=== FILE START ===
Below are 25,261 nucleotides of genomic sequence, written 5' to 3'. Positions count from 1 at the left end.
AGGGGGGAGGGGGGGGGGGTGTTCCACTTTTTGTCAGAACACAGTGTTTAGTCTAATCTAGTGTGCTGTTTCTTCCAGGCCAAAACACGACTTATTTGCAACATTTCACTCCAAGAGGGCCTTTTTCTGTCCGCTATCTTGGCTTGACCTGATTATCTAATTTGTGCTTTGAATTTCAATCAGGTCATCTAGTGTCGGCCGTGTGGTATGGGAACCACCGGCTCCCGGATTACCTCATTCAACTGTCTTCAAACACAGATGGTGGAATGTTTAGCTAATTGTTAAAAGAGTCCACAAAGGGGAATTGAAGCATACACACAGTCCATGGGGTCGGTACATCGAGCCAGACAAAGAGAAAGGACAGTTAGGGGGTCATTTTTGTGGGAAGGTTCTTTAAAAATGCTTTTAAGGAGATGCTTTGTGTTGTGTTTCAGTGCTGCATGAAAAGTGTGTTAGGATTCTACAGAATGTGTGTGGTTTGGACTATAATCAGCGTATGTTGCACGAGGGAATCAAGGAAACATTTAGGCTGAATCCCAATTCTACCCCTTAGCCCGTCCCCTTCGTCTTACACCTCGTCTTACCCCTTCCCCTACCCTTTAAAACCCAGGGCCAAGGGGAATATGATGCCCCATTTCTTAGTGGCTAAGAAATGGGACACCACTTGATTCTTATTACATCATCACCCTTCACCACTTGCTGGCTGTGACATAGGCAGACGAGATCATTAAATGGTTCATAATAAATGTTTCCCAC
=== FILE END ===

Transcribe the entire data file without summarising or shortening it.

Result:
Below are 25,261 nucleotides of genomic sequence, written 5' to 3'. Positions count from 1 at the left end.
AGGGGGGAGGGGGGGGGGGTGTTCCACTTTTTGTCAGAACACAGTGTTTAGTCTAATCTAGTGTGCTGTTTCTTCCAGGCCAAAACACGACTTATTTGCAACATTTCACTCCAAGAGGGCCTTTTTCTGTCCGCTATCTTGGCTTGACCTGATTATCTAATTTGTGCTTTGAATTTCAATCAGGTCATCTAGTGTCGGCCGTGTGGTATGGGAACCACCGGCTCCCGGATTACCTCATTCAACTGTCTTCAAACACAGATGGTGGAATGTTTAGCTAATTGTTAAAAGAGTCCACAAAGGGGAATTGAAGCATACACACAGTCCATGGGGTCGGTACATCGAGCCAGACAAAGAGAAAGGACAGTTAGGGGGTCATTTTTGTGGGAAGGTTCTTTAAAAATGCTTTTAAGGAGATGCTTTGTGTTGTGTTTCAGTGCTGCATGAAAAGTGTGTTAGGATTCTACAGAATGTGTGTGGTTTGGACTATAATCAGCGTATGTTGCACGAGGGAATCAAGGAAACATTTAGGCTGAATCCCAATTCTACCCCTTAGCCCGTCCCCTTCGTCTTACACCTCGTCTTACCCCTTCCCCTACCCTTTAAAACCCAGGGCCAAGGGGAATATGATGCCCCATTTCTTAGTGGCTAAGAAATGGGACACCACTTGATTCTTATTACATCATCACCCTTCACCACTTGCTGGCTGTGACATAGGCAGACGAGATCATTAAATGGTTCATAATAAATGTTTCCCAC